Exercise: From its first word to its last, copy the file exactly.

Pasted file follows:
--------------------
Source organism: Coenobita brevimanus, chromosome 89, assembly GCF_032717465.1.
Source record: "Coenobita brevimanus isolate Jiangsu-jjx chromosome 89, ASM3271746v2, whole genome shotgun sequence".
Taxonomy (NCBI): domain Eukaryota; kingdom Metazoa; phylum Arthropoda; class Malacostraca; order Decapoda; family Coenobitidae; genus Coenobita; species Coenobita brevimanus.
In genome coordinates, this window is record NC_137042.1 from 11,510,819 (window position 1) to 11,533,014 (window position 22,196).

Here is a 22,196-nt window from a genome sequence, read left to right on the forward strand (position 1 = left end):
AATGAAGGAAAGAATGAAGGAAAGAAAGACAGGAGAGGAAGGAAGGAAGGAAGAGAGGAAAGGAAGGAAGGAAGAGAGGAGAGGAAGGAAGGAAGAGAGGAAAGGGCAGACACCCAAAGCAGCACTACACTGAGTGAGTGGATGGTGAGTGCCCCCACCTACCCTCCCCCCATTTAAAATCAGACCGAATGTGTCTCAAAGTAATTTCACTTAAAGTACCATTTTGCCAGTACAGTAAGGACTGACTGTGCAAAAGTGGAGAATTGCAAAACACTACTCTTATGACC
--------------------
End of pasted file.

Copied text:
Source organism: Coenobita brevimanus, chromosome 89, assembly GCF_032717465.1.
Source record: "Coenobita brevimanus isolate Jiangsu-jjx chromosome 89, ASM3271746v2, whole genome shotgun sequence".
Taxonomy (NCBI): domain Eukaryota; kingdom Metazoa; phylum Arthropoda; class Malacostraca; order Decapoda; family Coenobitidae; genus Coenobita; species Coenobita brevimanus.
In genome coordinates, this window is record NC_137042.1 from 11,510,819 (window position 1) to 11,533,014 (window position 22,196).

Here is a 22,196-nt window from a genome sequence, read left to right on the forward strand (position 1 = left end):
AATGAAGGAAAGAATGAAGGAAAGAAAGACAGGAGAGGAAGGAAGGAAGGAAGAGAGGAAAGGAAGGAAGGAAGAGAGGAGAGGAAGGAAGGAAGAGAGGAAAGGGCAGACACCCAAAGCAGCACTACACTGAGTGAGTGGATGGTGAGTGCCCCCACCTACCCTCCCCCCATTTAAAATCAGACCGAATGTGTCTCAAAGTAATTTCACTTAAAGTACCATTTTGCCAGTACAGTAAGGACTGACTGTGCAAAAGTGGAGAATTGCAAAACACTACTCTTATGACC